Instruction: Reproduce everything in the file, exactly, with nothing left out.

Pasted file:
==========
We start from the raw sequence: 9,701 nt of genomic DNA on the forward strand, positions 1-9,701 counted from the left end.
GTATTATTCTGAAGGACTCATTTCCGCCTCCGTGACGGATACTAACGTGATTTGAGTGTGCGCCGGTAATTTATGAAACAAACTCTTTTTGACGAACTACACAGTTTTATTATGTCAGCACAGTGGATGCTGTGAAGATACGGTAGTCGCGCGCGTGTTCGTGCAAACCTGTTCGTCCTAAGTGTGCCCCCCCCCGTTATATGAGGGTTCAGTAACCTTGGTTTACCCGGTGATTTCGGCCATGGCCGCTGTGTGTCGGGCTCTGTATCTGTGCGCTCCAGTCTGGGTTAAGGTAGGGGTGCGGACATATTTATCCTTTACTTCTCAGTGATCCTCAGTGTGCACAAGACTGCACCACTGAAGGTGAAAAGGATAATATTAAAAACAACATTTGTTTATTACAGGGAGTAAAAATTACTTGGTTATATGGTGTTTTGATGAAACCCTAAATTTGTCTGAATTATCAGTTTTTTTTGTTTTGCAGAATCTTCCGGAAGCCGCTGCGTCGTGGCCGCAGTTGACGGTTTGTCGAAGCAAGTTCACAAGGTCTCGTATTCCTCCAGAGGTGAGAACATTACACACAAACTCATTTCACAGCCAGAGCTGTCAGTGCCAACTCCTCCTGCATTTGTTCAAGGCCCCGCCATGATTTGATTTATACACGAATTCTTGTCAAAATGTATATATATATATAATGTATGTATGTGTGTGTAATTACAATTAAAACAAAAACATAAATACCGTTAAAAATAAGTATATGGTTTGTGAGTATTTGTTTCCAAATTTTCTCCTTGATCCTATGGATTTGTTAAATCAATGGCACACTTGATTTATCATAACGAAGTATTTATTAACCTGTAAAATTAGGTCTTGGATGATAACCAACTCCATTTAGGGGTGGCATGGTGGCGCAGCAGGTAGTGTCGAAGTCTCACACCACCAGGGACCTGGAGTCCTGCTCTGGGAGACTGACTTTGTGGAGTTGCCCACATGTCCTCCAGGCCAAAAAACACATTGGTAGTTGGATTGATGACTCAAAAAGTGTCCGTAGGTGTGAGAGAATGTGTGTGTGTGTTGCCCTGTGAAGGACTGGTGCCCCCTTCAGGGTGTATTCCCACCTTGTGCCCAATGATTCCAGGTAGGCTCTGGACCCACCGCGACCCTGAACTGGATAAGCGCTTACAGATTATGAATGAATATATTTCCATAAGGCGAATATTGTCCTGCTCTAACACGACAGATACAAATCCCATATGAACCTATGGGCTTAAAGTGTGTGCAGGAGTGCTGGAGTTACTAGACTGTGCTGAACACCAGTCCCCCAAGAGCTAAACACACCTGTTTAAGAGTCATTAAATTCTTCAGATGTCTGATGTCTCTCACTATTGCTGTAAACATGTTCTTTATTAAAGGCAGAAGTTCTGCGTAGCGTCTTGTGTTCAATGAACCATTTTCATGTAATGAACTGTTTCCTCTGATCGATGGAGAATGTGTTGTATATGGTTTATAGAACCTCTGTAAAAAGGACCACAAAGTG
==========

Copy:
We start from the raw sequence: 9,701 nt of genomic DNA on the forward strand, positions 1-9,701 counted from the left end.
GTATTATTCTGAAGGACTCATTTCCGCCTCCGTGACGGATACTAACGTGATTTGAGTGTGCGCCGGTAATTTATGAAACAAACTCTTTTTGACGAACTACACAGTTTTATTATGTCAGCACAGTGGATGCTGTGAAGATACGGTAGTCGCGCGCGTGTTCGTGCAAACCTGTTCGTCCTAAGTGTGCCCCCCCCCGTTATATGAGGGTTCAGTAACCTTGGTTTACCCGGTGATTTCGGCCATGGCCGCTGTGTGTCGGGCTCTGTATCTGTGCGCTCCAGTCTGGGTTAAGGTAGGGGTGCGGACATATTTATCCTTTACTTCTCAGTGATCCTCAGTGTGCACAAGACTGCACCACTGAAGGTGAAAAGGATAATATTAAAAACAACATTTGTTTATTACAGGGAGTAAAAATTACTTGGTTATATGGTGTTTTGATGAAACCCTAAATTTGTCTGAATTATCAGTTTTTTTTGTTTTGCAGAATCTTCCGGAAGCCGCTGCGTCGTGGCCGCAGTTGACGGTTTGTCGAAGCAAGTTCACAAGGTCTCGTATTCCTCCAGAGGTGAGAACATTACACACAAACTCATTTCACAGCCAGAGCTGTCAGTGCCAACTCCTCCTGCATTTGTTCAAGGCCCCGCCATGATTTGATTTATACACGAATTCTTGTCAAAATGTATATATATATATAATGTATGTATGTGTGTGTAATTACAATTAAAACAAAAACATAAATACCGTTAAAAATAAGTATATGGTTTGTGAGTATTTGTTTCCAAATTTTCTCCTTGATCCTATGGATTTGTTAAATCAATGGCACACTTGATTTATCATAACGAAGTATTTATTAACCTGTAAAATTAGGTCTTGGATGATAACCAACTCCATTTAGGGGTGGCATGGTGGCGCAGCAGGTAGTGTCGAAGTCTCACACCACCAGGGACCTGGAGTCCTGCTCTGGGAGACTGACTTTGTGGAGTTGCCCACATGTCCTCCAGGCCAAAAAACACATTGGTAGTTGGATTGATGACTCAAAAAGTGTCCGTAGGTGTGAGAGAATGTGTGTGTGTGTTGCCCTGTGAAGGACTGGTGCCCCCTTCAGGGTGTATTCCCACCTTGTGCCCAATGATTCCAGGTAGGCTCTGGACCCACCGCGACCCTGAACTGGATAAGCGCTTACAGATTATGAATGAATATATTTCCATAAGGCGAATATTGTCCTGCTCTAACACGACAGATACAAATCCCATATGAACCTATGGGCTTAAAGTGTGTGCAGGAGTGCTGGAGTTACTAGACTGTGCTGAACACCAGTCCCCCAAGAGCTAAACACACCTGTTTAAGAGTCATTAAATTCTTCAGATGTCTGATGTCTCTCACTATTGCTGTAAACATGTTCTTTATTAAAGGCAGAAGTTCTGCGTAGCGTCTTGTGTTCAATGAACCATTTTCATGTAATGAACTGTTTCCTCTGATCGATGGAGAATGTGTTGTATATGGTTTATAGAACCTCTGTAAAAAGGACCACAAAGTG